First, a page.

UDT Tutorial

Firewall Traversing with UDT

While UDT was originally written for extremely high speed data transfer, there are many other potential benefits from this reliable UDP-based library. One particular usage is to setup reliable connections between machines behind firewalls. To meet this requirement, UDT has added the rendezvous connection setup support.

Traditional BSD socket setup process requires explicit server side and client side. To punch NAT firewalls, a common method is to use the SO_REUSEADDR socket option to open two sockets bound to the same port, one listens and the other connects. UDT provides the more convenient rendezvous connection setup, in which there is no server or client, and two users can connect to each other directly.

With UDT, all sockets within one process can be bound to the same UDP port (but at most one listening socket on the same port is allowed). This is also helpful for system administrators to open a specific UDP port for all UDT traffic.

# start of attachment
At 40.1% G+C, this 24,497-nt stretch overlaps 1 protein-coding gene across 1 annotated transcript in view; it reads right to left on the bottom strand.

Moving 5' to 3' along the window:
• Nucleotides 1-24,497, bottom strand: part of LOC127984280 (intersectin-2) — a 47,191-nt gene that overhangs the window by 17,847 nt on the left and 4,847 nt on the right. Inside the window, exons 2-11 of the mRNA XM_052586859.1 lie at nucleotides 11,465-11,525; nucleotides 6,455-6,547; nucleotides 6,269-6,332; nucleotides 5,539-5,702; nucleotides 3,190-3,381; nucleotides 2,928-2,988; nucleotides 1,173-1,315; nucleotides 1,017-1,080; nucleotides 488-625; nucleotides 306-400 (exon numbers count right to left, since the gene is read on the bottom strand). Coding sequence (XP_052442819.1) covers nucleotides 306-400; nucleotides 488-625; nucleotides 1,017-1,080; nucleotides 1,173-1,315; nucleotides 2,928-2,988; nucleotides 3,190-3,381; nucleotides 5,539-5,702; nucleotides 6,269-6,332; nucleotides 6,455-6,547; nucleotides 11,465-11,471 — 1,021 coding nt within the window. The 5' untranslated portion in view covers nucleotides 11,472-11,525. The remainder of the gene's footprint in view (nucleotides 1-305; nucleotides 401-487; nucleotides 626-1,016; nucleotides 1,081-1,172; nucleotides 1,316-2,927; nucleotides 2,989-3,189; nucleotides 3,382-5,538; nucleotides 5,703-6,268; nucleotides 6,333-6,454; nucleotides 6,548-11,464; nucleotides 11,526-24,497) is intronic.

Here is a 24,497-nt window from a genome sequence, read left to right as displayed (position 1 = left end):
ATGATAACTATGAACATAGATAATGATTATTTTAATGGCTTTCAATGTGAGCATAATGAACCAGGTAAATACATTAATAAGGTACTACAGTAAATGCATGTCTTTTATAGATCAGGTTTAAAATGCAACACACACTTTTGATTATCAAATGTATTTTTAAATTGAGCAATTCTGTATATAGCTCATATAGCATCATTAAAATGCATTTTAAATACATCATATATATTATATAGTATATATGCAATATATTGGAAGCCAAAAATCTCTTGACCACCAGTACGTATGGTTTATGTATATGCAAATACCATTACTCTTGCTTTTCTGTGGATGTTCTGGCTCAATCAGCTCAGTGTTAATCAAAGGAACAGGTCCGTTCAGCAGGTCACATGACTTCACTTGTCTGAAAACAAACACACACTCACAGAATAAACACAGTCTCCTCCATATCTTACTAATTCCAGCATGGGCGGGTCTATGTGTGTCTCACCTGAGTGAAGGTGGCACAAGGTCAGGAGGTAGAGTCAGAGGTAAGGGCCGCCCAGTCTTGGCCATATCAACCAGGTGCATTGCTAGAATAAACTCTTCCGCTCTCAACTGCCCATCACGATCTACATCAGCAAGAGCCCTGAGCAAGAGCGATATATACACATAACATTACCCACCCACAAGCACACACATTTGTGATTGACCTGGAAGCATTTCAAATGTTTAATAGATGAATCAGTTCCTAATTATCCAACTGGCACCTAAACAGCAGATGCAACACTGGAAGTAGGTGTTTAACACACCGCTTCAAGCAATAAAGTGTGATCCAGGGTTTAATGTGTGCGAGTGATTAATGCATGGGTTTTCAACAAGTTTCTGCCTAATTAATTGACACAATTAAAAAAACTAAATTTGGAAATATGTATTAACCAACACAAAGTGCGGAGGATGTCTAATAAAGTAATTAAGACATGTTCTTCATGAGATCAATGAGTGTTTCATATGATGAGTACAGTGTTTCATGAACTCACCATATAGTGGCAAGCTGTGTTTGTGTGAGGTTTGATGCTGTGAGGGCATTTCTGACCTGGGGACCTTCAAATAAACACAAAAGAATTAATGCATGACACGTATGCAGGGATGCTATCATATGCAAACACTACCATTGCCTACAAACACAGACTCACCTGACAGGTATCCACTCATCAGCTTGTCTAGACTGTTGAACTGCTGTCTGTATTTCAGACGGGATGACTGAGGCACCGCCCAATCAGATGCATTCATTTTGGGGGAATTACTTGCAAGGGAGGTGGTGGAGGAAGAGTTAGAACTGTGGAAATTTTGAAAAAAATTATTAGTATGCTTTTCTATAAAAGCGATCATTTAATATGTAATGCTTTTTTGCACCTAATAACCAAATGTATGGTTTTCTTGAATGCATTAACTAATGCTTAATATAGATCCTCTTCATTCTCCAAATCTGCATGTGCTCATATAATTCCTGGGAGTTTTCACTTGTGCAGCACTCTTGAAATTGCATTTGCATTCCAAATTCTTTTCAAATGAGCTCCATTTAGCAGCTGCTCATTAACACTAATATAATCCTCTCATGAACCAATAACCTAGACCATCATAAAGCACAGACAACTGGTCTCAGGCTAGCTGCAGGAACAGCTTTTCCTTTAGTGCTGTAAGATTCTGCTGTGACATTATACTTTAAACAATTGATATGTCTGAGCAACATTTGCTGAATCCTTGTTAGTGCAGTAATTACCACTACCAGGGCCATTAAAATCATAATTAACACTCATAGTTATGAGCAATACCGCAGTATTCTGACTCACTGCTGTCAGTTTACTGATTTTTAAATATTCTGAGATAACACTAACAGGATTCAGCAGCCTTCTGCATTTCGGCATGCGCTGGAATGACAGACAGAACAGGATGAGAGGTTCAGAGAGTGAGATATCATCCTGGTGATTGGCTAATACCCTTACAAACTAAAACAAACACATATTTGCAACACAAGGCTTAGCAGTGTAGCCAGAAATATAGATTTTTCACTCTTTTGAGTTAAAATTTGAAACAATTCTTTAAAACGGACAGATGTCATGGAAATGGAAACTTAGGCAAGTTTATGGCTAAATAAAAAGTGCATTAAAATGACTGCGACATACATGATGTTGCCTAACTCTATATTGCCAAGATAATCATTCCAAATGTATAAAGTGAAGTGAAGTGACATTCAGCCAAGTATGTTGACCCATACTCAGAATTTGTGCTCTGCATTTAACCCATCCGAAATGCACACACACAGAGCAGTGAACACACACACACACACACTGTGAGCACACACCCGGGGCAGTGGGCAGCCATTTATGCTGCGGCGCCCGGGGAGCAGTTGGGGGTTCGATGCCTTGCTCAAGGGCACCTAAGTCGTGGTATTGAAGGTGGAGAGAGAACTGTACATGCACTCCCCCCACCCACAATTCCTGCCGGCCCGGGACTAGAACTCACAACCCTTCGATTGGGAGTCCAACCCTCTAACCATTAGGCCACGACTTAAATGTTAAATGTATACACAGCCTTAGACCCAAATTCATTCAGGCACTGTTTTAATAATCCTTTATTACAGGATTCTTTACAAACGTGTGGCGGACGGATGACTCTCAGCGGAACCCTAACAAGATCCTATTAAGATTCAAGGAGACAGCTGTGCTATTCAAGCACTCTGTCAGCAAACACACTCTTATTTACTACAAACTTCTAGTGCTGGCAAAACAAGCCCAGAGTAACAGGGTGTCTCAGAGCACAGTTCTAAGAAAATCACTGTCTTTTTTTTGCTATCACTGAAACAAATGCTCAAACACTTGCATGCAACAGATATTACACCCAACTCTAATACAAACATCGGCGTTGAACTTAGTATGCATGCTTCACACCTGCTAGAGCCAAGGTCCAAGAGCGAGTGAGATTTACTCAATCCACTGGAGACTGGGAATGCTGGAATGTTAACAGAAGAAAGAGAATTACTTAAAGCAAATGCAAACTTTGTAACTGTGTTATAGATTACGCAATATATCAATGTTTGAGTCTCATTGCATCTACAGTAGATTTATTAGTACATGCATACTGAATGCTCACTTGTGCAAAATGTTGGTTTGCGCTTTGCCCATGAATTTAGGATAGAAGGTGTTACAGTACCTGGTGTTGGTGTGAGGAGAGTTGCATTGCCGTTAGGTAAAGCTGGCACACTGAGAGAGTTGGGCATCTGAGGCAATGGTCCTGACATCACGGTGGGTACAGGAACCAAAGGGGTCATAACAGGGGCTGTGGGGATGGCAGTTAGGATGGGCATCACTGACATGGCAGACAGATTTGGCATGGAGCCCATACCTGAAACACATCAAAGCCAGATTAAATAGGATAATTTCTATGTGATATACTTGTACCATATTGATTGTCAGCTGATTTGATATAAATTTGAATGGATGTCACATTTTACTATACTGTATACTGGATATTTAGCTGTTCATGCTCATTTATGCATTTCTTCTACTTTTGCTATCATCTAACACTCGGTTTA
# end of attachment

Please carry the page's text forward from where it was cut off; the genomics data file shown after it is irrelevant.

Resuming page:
Example: Rendezvous connection setup. (Note that there is no need to set UDT_REUSEADDR here because it is true by default.)


bool rendezvous = true;
UDT::setsockopt(u, 0, UDT_RENDEZVOUS, &rendezvous, sizeof(bool));
UDT::bind(u, &known_addr, sizeof(known_addr));
UDT::connect(u, &peer_addr, sizeof(peer_addr));

In addition, UDT also allows to bind on an existing UDP socket. This is useful in two situations. First, sometimes the application must send packet to a name server in order to obtain its address (for example, this is true when behind an NAT firewall). Users may create a UDP socket and send some UDP packets to the name server to obtain the binding address. Then the UDP socket can be used directly for UDT (see bind) so that the application does not need to close the UDP socket and open a new UDT socket on the same address again.

Second, some firewalls working on local system may change the port mapping or close the "hole" is the punching UDP socket is closed, thus a new UDT socket on the same address will not be able to traverse the firewall. In this situation, binding the UDT socket on the existing UDP socket is not only convenient but necessary.